Welcome to the second entry in The G.A.M.E.S. Blog’s musical column, The High Notes. Last week, we explored a few awesome anime openings, so this time, let’s take a look at some video game music.

Video game music is fun to listen to at any time, and I often end up putting some on while I’m writing. It doesn’t always make me more productive, but it does help me chill out when writer’s block strikes. Some of my favorite pieces to listen to are jazzy arrangements of great game themes. The melodies are clearly recognizable, and the smooth jazz generally puts me in a creative mood. This week, I’m going to share a few of the best jazz arrangements of video game music I’ve heard lately.

Objection! (Not to This Song, Though.)
The first item on our playlist is from an album called Gyakuten Meets Jazz Soul (alternatively, Turnabout Jazz Soul). If you’ve ever played a game in the Ace Attorney series, then you might know that this album contains jazz versions of several background songs from the games. The entire album is wonderful, but for now, I’ll spotlight the second song, titled, “Phoenix Wright ~ Objection!”

The jazz version doesn’t quite take me back to the courtroom in the same way as listening to the original version, but that hasn’t stopped me from falling in love with the piece. It’s catchy twist on the “Objection!” theme, and I can’t stop listening to it or the other songs on the album. This version was arranged by Noriyuki Iwadare, who also composed the soundtracks for Phoenix Wright: Ace Attorney: Trials and Tribulations as well as Ace Attorney Investigations: Miles Edgeworth. You might also recognize him for his work on the soundtracks to Growlanser, Grandia, and tons of other titles.

Jazzy Journey
This next track is based on “Threshold,” one of many gorgeous pieces from the soundtrack to thatgamecompany’s Journey. It’s a fan tribute rather than an official arrangement, but it’s clear that a lot of care went into the piece, which is part of what makes it excellent.

This arrangement from YouTube user Japesland succeeds in capturing much of the spirit of the original “Threshold” while incorporating elements from other songs in the game. I can’t wait until he has a chance to make a studio recording! Both the original song and this arrangement are so relaxing and easy on the ears that I could listen to them on repeat for hours. Journey’s soundtrack was composed by the brilliant Austin Wintory, whose other video game works include the music for both flOw and Stoic’s recent Kickstarter-funded Viking epic, The Banner Saga. Not only was Journey itself wildly successful, but its soundtrack also debuted as the second-highest charting video game album in history at the time.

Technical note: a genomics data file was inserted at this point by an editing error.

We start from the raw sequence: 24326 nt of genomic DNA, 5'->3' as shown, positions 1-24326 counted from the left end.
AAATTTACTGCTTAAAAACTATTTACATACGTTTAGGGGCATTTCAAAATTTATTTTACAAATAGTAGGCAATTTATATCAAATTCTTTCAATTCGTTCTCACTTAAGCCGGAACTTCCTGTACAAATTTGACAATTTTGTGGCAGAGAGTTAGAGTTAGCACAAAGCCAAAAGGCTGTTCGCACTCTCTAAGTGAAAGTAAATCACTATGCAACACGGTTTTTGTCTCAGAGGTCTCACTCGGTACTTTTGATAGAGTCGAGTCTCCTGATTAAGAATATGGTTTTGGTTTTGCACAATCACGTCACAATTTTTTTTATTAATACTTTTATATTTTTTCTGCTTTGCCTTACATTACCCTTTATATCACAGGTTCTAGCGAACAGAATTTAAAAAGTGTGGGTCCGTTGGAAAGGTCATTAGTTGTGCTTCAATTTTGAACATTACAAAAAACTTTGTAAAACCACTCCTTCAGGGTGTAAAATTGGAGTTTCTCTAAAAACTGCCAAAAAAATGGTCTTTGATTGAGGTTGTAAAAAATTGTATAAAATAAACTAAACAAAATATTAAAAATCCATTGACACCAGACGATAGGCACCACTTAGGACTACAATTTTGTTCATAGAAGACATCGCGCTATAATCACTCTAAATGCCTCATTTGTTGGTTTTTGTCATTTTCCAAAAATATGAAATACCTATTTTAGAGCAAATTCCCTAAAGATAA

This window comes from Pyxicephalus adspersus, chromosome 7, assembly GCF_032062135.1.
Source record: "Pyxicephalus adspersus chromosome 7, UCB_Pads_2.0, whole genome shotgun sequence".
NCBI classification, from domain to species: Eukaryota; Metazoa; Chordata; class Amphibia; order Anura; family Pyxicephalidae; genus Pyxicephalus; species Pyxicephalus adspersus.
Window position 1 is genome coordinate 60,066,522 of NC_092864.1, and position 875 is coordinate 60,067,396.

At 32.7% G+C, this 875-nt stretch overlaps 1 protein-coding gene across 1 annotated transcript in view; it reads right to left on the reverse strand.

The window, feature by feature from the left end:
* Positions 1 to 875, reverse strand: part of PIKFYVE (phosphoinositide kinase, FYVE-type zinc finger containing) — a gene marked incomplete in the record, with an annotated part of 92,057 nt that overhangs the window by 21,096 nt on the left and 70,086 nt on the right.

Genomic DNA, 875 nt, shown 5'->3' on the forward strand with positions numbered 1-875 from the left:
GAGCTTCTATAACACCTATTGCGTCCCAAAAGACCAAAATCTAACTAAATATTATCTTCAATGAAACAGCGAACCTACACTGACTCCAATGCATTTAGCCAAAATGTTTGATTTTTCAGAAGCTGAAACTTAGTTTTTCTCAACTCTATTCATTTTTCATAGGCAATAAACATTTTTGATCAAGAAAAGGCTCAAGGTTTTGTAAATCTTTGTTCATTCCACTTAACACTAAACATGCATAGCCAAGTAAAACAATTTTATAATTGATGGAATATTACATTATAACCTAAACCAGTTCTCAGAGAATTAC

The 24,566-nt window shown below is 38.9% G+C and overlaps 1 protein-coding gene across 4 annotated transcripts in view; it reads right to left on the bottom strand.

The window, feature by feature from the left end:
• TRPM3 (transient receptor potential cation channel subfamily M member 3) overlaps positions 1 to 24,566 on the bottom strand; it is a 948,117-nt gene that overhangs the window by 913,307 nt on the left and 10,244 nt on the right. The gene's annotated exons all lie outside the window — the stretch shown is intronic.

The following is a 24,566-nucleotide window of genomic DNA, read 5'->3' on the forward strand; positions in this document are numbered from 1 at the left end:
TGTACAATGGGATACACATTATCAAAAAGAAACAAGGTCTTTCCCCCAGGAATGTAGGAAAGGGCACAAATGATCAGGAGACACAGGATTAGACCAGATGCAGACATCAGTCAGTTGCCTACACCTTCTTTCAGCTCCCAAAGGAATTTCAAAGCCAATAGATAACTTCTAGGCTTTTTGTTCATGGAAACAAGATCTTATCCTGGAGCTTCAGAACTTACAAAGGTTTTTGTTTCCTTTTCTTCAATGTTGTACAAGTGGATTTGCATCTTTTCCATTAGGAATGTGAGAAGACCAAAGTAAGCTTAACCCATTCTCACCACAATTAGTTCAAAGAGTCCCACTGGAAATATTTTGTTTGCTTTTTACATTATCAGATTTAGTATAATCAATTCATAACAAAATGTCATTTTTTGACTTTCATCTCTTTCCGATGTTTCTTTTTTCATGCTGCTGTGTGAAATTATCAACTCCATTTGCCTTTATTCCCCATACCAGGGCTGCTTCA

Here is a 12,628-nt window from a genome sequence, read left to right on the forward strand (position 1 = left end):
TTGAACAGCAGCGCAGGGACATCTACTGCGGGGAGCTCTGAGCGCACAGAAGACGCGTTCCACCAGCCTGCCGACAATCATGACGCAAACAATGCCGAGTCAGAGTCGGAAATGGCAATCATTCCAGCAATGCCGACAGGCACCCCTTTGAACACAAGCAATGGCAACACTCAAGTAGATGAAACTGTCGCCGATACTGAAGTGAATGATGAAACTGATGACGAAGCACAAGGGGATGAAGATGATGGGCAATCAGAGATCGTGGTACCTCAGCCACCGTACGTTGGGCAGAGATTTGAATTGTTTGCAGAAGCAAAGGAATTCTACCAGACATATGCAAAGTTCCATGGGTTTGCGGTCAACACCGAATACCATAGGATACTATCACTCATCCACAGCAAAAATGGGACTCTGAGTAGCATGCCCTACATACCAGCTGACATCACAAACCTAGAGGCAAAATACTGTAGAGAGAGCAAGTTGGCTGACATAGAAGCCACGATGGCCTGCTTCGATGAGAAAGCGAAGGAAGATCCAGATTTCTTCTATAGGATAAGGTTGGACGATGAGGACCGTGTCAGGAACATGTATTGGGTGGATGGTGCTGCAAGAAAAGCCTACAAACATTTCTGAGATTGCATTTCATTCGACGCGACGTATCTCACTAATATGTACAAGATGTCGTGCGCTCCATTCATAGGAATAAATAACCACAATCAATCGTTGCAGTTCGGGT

Some Smooth Jazz for Puzzle Solving
I don’t know about you, but even the best songs, when overly repetitive, can drive me crazy when I’m trying really hard to think. All Professor Layton games have a theme that plays when it’s time to tackle a new brain teaser, and though those themes became progressively better as the series went on, the first one was pretty annoying. That said, this jazz version of the puzzle song from Professor Layton and the Curious Village has a charm that makes me want to replay it at least once every time I hear it.

This arrangement from OC ReMix user PROTO·DOME is cleverly titled, “Luke, a True Gentleman, Prefers a Touch of Light Jazz.” The original song, “Puzzles,” was composed by Tomohito Nishiura, who also composed the soundtracks for the other games in the Professor Layton series as well as Dark Cloud. Even though the puzzle music from Curious Village wasn’t inherently bad, I really wish this version could have been in the game instead. PROTO·DOME’s remix has much more personality, and hearing it in game would have had me turning up the volume instead of reaching for the mute button when it was puzzle time.

That concludes this edition of The High Notes! Tune in next week for another spotlight on some awesome video game or anime music. Do you have any suggestions for topics we should cover here in the future? Share your thoughts with us in the comments, on Twitter, and on Facebook!

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